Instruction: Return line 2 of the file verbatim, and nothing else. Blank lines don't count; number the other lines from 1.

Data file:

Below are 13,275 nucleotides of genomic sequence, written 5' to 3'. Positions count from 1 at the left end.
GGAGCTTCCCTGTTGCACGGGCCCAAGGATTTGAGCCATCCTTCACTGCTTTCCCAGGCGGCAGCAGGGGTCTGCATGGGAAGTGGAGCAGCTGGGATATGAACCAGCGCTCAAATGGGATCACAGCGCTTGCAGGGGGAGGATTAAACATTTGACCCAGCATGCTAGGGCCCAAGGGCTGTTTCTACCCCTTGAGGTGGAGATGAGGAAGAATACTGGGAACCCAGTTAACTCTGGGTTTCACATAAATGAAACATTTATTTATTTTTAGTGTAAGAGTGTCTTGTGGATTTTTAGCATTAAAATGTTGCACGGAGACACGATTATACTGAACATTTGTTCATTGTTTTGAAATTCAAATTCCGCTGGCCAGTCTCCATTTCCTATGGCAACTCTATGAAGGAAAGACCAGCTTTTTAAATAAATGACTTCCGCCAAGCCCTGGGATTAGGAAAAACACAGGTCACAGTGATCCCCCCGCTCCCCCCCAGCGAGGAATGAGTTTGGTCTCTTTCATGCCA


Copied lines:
GGAGCTTCCCTGTTGCACGGGCCCAAGGATTTGAGCCATCCTTCACTGCTTTCCCAGGCGGCAGCAGGGGTCTGCATGGGAAGTGGAGCAGCTGGGATATGAACCAGCGCTCAAATGGGATCACAGCGCTTGCAGGGGGAGGATTAAACATTTGACCCAGCATGCTAGGGCCCAAGGGCTGTTTCTACCCCTTGAGGTGGAGATGAGGAAGAATACTGGGAACCCAGTTAACTCTGGGTTTCACATAAATGAAACATTTATTTATTTTTAGTGTAAGAGTGTCTTGTGGATTTTTAGCATTAAAATGTTGCACGGAGACACGATTATACTGAACATTTGTTCATTGTTTTGAAATTCAAATTCCGCTGGCCAGTCTCCATTTCCTATGGCAACTCTATGAAGGAAAGACCAGCTTTTTAAATAAATGACTTCCGCCAAGCCCTGGGATTAGGAAAAACACAGGTCACAGTGATCCCCCCGCTCCCCCCCAGCGAGGAATGAGTTTGGTCTCTTTCATGCCA